Let's not forget about Blackstone's cozy relationship with USC. The private equity giant owns American Campus Communities, which runs some of USC's student housing. So not only is Blackstone jacking up rents on families and seniors, but it's also profiting off the backs of broke college students.


But wait, it gets even more outrageous. Guess who's been funneling billions of dollars into Blackstone's coffers? None other than the California Public Employees' Retirement System (CalPERS), the largest public pension fund in the United States. That's right, the very same pension fund that's supposed to be looking out for the financial well-being of California's public employees has been cozying up to Blackstone to the tune of $7.8 billion.


In a twisted irony, CalPERS is investing in the very company that's been jacking up rents and evicting tenants across the state. Blackstone tenants, labor unions, and community groups have been calling on CalPERS to divest from Blackstone, citing the private equity giant's "predatory rental practices" and "exploitation of California's housing crisis." But so far, their pleas have fallen on deaf ears.

It's a sickening cycle: Blackstone buys up apartments, hikes up rents, and evicts tenants, all while raking in billions from public pension funds like CalPERS. Meanwhile, the very public employees whose pensions are invested in Blackstone struggle to keep a roof over their heads.


There are some glimmers of hope amidst this sea of greed and despair. Tenants are fighting back, forming unions, and protesting Blackstone's predatory practices from San Diego to Los Angeles. Even some politicians are starting to take notice, with Representative Katie Porter calling out Blackstone's "exploitation" of the housing crisis.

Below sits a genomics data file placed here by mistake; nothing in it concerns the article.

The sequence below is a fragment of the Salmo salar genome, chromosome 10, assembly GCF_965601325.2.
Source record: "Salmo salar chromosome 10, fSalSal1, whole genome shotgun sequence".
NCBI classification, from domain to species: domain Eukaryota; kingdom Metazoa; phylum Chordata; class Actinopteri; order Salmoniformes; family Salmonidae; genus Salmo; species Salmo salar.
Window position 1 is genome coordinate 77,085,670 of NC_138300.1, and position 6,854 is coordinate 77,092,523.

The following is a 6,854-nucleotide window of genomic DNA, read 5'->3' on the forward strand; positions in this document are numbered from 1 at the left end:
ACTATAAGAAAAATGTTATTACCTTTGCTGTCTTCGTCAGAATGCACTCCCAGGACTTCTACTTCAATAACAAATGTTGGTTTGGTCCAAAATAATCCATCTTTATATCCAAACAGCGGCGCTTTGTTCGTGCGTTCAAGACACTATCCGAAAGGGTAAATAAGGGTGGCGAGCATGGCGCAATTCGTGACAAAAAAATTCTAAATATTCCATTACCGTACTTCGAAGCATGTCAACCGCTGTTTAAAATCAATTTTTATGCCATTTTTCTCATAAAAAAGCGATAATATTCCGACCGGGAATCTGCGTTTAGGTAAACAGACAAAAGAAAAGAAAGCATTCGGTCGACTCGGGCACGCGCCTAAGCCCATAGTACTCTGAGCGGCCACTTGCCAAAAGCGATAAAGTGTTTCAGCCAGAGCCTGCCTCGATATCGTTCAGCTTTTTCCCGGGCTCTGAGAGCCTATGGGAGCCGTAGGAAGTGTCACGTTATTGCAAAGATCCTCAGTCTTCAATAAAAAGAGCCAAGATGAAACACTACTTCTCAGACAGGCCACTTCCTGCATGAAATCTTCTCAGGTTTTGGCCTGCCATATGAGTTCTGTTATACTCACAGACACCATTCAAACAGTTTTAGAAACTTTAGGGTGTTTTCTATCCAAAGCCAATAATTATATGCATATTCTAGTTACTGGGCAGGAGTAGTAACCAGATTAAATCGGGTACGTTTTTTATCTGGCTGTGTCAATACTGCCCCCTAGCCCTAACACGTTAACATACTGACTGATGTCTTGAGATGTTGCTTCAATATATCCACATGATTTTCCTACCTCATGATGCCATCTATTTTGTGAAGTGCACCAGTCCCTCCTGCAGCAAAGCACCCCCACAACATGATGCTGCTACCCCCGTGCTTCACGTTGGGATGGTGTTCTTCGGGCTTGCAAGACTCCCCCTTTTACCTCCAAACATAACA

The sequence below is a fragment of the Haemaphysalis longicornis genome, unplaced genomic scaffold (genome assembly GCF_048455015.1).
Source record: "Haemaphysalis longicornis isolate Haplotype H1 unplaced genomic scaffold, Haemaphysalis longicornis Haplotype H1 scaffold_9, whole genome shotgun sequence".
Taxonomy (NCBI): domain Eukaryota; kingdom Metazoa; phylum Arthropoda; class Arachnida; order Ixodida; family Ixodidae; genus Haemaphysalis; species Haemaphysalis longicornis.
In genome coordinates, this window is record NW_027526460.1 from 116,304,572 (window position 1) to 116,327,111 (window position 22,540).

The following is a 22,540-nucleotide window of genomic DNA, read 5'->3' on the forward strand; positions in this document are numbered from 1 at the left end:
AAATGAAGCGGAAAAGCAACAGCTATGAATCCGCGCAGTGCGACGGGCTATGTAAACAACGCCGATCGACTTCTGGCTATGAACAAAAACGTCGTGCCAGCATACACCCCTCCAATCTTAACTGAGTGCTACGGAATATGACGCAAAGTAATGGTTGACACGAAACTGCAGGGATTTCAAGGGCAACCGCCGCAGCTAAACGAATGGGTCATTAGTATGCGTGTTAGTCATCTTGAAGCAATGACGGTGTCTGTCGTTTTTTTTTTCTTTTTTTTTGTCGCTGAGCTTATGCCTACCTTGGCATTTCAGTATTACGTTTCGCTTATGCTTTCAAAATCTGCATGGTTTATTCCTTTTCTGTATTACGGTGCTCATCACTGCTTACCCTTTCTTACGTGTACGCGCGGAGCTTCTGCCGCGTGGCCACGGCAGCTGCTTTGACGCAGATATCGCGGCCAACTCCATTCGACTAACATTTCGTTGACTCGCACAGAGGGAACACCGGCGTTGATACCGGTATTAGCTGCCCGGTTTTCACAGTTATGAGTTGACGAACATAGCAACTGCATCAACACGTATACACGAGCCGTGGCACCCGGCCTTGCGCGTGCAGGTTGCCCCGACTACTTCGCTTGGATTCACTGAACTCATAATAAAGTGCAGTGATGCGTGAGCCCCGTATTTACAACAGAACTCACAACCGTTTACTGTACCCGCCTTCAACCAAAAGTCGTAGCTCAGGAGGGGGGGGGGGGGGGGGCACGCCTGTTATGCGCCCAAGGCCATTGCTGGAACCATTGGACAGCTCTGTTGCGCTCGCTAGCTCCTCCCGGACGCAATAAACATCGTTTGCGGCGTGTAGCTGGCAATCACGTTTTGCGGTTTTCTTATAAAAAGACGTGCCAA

But let's be real. It's going to take a lot more than a few protests and strongly worded letters to stop the Blackstone juggernaut. We need real, systemic change. We need to close the loopholes that allow corporate landlords to evict tenants on a whim and jack up rents with impunity. We need to invest in truly affordable housing, not just line the pockets of billionaire investors. And we need to hold our leaders accountable when they cozy up to Wall Street at the expense of their constituents.

Because, at the end of the day, housing is a basic human right, not just another commodity to be bought and sold for profit. It's time we started treating it as such.

So the next time you're writing that rent check to your friendly neighborhood corporate landlord, just remember: every dollar you send their way is another dollar they can use to buy up more homes, evict more families, and make life just a little bit harder for the rest of us.

But hey, at least Stephen Schwarzman can afford another ivory back scratcher or whatever it is billionaires spend their money on these days. Silver linings, right?

Until next time, my fellow tenants and aspiring homeowners. Keep fighting the good fight. And maybe, just maybe, we can take back our homes and our communities from the clutches of Wall Street before it's too late.